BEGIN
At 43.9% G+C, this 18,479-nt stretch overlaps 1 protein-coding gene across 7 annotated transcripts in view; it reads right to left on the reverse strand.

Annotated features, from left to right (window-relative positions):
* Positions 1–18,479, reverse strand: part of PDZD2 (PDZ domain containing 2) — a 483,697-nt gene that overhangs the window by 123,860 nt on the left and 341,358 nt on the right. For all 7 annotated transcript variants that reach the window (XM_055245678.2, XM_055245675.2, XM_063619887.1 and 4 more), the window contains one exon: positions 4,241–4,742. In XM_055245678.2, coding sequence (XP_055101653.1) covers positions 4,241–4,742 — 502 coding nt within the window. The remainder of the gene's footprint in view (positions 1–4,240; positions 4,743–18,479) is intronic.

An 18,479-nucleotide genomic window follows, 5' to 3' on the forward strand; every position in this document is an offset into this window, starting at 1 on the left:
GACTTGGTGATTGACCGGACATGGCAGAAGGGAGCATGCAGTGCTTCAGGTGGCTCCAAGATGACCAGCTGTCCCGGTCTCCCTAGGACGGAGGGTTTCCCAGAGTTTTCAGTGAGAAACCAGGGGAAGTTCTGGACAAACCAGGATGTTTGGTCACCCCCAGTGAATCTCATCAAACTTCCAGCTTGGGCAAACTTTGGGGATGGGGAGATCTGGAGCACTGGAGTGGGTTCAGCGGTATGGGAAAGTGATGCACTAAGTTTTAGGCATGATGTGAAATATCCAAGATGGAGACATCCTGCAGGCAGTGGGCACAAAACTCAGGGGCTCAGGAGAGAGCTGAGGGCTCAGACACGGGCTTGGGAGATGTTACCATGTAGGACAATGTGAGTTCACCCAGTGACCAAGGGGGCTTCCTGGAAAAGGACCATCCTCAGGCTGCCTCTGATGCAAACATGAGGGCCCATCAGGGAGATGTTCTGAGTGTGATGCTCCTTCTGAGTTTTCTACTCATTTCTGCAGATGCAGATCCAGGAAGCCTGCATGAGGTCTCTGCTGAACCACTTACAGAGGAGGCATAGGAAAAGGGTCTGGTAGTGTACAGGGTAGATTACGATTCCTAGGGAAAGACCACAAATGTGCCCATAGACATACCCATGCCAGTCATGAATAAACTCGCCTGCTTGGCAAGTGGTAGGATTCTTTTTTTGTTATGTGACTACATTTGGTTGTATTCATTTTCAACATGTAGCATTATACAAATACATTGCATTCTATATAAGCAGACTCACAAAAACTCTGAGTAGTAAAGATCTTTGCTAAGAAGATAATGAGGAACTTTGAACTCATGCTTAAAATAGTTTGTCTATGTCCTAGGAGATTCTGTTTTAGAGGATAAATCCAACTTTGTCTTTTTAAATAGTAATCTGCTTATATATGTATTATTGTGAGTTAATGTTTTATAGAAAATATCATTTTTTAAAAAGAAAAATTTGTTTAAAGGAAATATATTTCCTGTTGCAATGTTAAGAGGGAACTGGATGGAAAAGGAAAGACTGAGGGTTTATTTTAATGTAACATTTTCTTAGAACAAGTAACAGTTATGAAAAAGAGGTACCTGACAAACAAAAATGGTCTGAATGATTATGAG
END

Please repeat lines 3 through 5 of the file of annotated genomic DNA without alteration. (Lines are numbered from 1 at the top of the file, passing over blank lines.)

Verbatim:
* Positions 1–18,479, reverse strand: part of PDZD2 (PDZ domain containing 2) — a 483,697-nt gene that overhangs the window by 123,860 nt on the left and 341,358 nt on the right. For all 7 annotated transcript variants that reach the window (XM_055245678.2, XM_055245675.2, XM_063619887.1 and 4 more), the window contains one exon: positions 4,241–4,742. In XM_055245678.2, coding sequence (XP_055101653.1) covers positions 4,241–4,742 — 502 coding nt within the window. The remainder of the gene's footprint in view (positions 1–4,240; positions 4,743–18,479) is intronic.

An 18,479-nucleotide genomic window follows, 5' to 3' on the forward strand; every position in this document is an offset into this window, starting at 1 on the left:
GACTTGGTGATTGACCGGACATGGCAGAAGGGAGCATGCAGTGCTTCAGGTGGCTCCAAGATGACCAGCTGTCCCGGTCTCCCTAGGACGGAGGGTTTCCCAGAGTTTTCAGTGAGAAACCAGGGGAAGTTCTGGACAAACCAGGATGTTTGGTCACCCCCAGTGAATCTCATCAAACTTCCAGCTTGGGCAAACTTTGGGGATGGGGAGATCTGGAGCACTGGAGTGGGTTCAGCGGTATGGGAAAGTGATGCACTAAGTTTTAGGCATGATGTGAAATATCCAAGATGGAGACATCCTGCAGGCAGTGGGCACAAAACTCAGGGGCTCAGGAGAGAGCTGAGGGCTCAGACACGGGCTTGGGAGATGTTACCATGTAGGACAATGTGAGTTCACCCAGTGACCAAGGGGGCTTCCTGGAAAAGGACCATCCTCAGGCTGCCTCTGATGCAAACATGAGGGCCCATCAGGGAGATGTTCTGAGTGTGATGCTCCTTCTGAGTTTTCTACTCATTTCTGCAGATGCAGATCCAGGAAGCCTGCATGAGGTCTCTGCTGAACCACTTACAGAGGAGGCATAGGAAAAGGGTCTGGTAGTGTACAGGGTAGATTACGATTCCTAGGGAAAGACCACAAATGTGCCCATAGACATACCCATGCCAGTCATGAATAAACTCGCCTGCTTGGCAAGTGGTAGGATTCTTTTTTTGTTATGTGACTACATTTGGTTGTATTCATTTTCAACATGTAGCATTATACAAATACATTGCATTCTATATAAGCAGACTCACAAAAACTCTGAGTAGTAAAGATCTTTGCTAAGAAGATAATGAGGAACTTTGAACTCATGCTTAAAATAGTTTGTCTATGTCCTAGGAGATTCTGTTTTAGAGGATAAATCCAACTTTGTCTTTTTAAATAGTAATCTGCTTATATATGTATTATTGTGAGTTAATGTTTTATAGAAAATATCATTTTTTAAAAAGAAAAATTTGTTTAAAGGAAATATATTTCCTGTTGCAATGTTAAGAGGGAACTGGATGGAAAAGGAAAGACTGAGGGTTTATTTTAATGTAACATTTTCTTAGAACAAGTAACAGTTATGAAAAAGAGGTACCTGACAAACAAAAATGGTCTGAATGATTATGAG